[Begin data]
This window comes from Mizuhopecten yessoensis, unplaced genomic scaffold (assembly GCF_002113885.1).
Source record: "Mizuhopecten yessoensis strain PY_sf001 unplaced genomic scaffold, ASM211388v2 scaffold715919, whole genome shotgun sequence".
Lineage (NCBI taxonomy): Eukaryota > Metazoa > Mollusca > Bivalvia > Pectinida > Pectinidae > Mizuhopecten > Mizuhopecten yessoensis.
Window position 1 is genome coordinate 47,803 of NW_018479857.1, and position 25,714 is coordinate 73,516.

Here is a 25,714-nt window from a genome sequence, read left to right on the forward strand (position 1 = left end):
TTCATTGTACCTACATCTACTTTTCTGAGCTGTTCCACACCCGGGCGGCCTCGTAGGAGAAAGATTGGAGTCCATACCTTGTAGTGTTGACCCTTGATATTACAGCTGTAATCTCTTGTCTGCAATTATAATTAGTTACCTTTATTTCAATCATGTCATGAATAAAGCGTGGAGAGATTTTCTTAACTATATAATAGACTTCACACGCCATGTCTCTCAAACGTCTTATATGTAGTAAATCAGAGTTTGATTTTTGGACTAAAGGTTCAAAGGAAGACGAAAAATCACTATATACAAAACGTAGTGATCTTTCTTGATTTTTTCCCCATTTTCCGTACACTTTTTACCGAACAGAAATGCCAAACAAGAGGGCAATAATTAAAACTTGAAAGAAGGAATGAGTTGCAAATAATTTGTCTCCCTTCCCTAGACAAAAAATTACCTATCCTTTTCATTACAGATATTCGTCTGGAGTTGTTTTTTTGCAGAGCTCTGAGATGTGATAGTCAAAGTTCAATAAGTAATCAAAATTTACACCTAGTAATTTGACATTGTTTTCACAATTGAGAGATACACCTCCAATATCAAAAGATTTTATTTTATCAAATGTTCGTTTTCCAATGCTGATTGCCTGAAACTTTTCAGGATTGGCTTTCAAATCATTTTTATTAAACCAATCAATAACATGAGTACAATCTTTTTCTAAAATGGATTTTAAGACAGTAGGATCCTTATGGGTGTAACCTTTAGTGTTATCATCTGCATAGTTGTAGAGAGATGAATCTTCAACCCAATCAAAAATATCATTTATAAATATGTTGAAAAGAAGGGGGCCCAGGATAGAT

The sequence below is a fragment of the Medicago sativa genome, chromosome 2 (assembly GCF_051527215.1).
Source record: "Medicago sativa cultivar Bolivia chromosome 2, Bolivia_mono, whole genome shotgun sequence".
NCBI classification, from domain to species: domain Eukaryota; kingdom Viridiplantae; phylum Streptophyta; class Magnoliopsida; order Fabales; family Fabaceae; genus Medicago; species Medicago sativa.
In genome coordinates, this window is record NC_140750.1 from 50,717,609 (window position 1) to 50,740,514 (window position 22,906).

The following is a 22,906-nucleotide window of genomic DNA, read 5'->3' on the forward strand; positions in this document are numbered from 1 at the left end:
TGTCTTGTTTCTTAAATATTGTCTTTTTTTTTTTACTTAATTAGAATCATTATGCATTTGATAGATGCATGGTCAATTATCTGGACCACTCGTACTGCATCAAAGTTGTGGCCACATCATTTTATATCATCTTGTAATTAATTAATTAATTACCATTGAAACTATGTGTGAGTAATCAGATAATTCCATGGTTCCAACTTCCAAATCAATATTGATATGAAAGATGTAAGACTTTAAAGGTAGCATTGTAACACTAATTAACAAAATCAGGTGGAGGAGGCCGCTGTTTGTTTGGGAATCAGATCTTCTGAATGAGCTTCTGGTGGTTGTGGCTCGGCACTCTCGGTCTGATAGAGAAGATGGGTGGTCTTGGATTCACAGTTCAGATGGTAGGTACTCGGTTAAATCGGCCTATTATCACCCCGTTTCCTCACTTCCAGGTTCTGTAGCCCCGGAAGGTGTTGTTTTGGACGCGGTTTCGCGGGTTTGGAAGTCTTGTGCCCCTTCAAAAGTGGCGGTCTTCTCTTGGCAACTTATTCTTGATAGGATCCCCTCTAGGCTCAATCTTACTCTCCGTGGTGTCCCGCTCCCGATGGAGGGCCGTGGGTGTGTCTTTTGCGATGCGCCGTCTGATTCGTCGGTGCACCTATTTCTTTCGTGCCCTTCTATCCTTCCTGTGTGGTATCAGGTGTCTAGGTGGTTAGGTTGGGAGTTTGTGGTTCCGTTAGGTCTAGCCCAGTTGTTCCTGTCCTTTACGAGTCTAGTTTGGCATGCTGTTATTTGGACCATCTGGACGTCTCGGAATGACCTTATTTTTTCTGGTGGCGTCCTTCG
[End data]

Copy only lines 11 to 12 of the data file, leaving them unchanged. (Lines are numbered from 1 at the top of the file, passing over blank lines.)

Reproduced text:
The following is a 22,906-nucleotide window of genomic DNA, read 5'->3' on the forward strand; positions in this document are numbered from 1 at the left end:
TGTCTTGTTTCTTAAATATTGTCTTTTTTTTTTTACTTAATTAGAATCATTATGCATTTGATAGATGCATGGTCAATTATCTGGACCACTCGTACTGCATCAAAGTTGTGGCCACATCATTTTATATCATCTTGTAATTAATTAATTAATTACCATTGAAACTATGTGTGAGTAATCAGATAATTCCATGGTTCCAACTTCCAAATCAATATTGATATGAAAGATGTAAGACTTTAAAGGTAGCATTGTAACACTAATTAACAAAATCAGGTGGAGGAGGCCGCTGTTTGTTTGGGAATCAGATCTTCTGAATGAGCTTCTGGTGGTTGTGGCTCGGCACTCTCGGTCTGATAGAGAAGATGGGTGGTCTTGGATTCACAGTTCAGATGGTAGGTACTCGGTTAAATCGGCCTATTATCACCCCGTTTCCTCACTTCCAGGTTCTGTAGCCCCGGAAGGTGTTGTTTTGGACGCGGTTTCGCGGGTTTGGAAGTCTTGTGCCCCTTCAAAAGTGGCGGTCTTCTCTTGGCAACTTATTCTTGATAGGATCCCCTCTAGGCTCAATCTTACTCTCCGTGGTGTCCCGCTCCCGATGGAGGGCCGTGGGTGTGTCTTTTGCGATGCGCCGTCTGATTCGTCGGTGCACCTATTTCTTTCGTGCCCTTCTATCCTTCCTGTGTGGTATCAGGTGTCTAGGTGGTTAGGTTGGGAGTTTGTGGTTCCGTTAGGTCTAGCCCAGTTGTTCCTGTCCTTTACGAGTCTAGTTTGGCATGCTGTTATTTGGACCATCTGGACGTCTCGGAATGACCTTATTTTTTCTGGTGGCGTCCTTCG